U.S. Cities Face Housing Abandonment Crisis
"On Lagrange Street in New England's second-largest city, two brick apartment buildings stand side-by-side in varying stages of decay -- boarded up, "No Trespassing" signs affixed, paint peeling. Across the street, a condominium complex is on the brink. Three of its eight apartments are in foreclosure.
Like many cities in the United States where the home vacancy rate has scaled its highest since records began in 1956, the former textile mill city of Worcester in Massachusetts is turning to the courts to fight back.
Their target: banks who abandon properties and who leave behind a glut of empty, dilapidated houses that draw crime, cut tax revenue and depress nearby property values in a market already in a tailspin.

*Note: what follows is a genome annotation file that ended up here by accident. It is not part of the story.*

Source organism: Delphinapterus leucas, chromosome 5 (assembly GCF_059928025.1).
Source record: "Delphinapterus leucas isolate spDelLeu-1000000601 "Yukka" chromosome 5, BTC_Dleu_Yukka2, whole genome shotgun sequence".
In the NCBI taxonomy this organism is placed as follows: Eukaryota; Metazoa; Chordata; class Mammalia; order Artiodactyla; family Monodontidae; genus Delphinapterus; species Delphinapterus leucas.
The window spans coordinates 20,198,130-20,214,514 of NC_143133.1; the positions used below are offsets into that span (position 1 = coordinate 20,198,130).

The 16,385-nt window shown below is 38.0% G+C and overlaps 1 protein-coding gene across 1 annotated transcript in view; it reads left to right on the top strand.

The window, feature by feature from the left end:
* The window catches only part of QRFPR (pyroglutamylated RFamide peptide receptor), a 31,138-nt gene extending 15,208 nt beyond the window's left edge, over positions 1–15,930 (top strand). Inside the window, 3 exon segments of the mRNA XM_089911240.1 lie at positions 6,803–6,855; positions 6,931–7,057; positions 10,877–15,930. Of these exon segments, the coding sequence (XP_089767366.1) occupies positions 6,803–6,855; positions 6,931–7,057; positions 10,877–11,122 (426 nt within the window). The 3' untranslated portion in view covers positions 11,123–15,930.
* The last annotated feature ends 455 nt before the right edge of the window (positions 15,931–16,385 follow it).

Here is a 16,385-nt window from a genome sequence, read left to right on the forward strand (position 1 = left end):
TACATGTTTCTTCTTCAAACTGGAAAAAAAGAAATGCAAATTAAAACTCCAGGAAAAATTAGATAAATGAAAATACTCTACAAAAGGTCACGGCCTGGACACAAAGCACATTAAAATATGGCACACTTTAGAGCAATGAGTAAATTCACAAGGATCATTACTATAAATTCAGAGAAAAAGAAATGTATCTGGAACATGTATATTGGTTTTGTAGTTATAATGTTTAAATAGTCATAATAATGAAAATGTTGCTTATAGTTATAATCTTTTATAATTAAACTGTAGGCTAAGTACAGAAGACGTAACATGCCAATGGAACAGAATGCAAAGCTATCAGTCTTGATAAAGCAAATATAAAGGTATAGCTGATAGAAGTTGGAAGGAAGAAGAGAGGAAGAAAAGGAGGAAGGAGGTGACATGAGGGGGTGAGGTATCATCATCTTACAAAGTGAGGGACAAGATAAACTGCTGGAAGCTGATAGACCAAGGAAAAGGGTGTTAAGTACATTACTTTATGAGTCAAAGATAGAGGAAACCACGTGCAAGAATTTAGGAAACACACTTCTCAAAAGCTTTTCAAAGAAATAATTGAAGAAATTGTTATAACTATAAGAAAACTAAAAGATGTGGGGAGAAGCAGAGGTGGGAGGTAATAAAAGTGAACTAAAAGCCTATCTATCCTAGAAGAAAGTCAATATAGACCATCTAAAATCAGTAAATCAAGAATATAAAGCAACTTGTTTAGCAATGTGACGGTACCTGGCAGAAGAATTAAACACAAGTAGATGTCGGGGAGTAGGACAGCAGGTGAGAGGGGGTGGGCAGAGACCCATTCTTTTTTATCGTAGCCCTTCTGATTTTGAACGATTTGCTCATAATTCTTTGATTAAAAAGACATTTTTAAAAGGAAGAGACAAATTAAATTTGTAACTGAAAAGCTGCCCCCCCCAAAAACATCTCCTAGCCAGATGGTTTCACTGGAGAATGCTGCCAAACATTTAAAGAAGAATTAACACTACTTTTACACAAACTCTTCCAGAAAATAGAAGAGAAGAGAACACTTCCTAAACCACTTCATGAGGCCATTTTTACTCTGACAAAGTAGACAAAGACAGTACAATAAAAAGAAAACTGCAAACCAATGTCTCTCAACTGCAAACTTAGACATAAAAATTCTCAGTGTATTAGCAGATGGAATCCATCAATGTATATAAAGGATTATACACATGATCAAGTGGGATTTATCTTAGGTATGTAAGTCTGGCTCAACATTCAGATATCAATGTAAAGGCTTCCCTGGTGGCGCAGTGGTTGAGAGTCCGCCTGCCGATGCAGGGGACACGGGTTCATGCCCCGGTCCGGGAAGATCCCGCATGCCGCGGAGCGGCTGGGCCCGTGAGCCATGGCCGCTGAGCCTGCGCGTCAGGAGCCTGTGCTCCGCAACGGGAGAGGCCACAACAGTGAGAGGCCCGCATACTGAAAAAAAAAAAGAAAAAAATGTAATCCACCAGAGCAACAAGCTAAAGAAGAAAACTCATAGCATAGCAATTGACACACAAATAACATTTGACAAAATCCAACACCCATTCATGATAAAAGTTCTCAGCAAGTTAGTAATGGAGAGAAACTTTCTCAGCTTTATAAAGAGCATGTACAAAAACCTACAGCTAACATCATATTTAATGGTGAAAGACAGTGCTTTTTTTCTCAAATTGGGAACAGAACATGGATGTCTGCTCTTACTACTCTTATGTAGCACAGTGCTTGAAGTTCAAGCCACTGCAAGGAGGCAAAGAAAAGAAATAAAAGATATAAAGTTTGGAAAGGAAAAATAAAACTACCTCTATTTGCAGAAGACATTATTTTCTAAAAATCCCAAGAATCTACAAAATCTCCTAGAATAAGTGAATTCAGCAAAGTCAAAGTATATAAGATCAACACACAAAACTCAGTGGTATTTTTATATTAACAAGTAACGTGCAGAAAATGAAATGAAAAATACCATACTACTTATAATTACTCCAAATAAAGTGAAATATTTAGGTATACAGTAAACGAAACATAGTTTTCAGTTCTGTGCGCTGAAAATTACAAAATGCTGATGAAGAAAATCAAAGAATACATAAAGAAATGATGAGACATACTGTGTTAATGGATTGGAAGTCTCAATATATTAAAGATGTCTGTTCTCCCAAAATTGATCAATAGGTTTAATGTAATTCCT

The city of 175,898 people, a munitions depot during the U.S. Revolutionary War, offers a window into how U.S. cities are grappling with a wave of foreclosures that has pushed the U.S. homeowner vacancy rate to a record 2.8 percent in the fourth quarter of 2007 -- or about 1 million homes.
Other cities are pursuing even more radical measures. In western New York, the city of Buffalo filed a lawsuit on February 21 against 36 lenders -- including big names like JP Morgan Chase & Co Inc and Countrywide Financial Corp -- who were involved in 57 foreclosures that led to properties being abandoned and ultimately demolished by authorities.
The struggling Rust Belt city, plagued by about 10,000 vacant homes and commercial buildings, estimated the 57 foreclosures cost Buffalo $1 million in demolition work and another $1 million in nuisance costs -- from police patrols to boarding up buildings, to the social toll on communities.
Further east, Syracuse, New York, began selling vacant homes last year for $1 each to non-profit groups who promise to tear them down or renovate them. Last month, Syracuse Mayor Matthew Driscoll extended the deal to private companies. The aim is to get abandoned homes back on the market in one to two years and back on the tax rolls."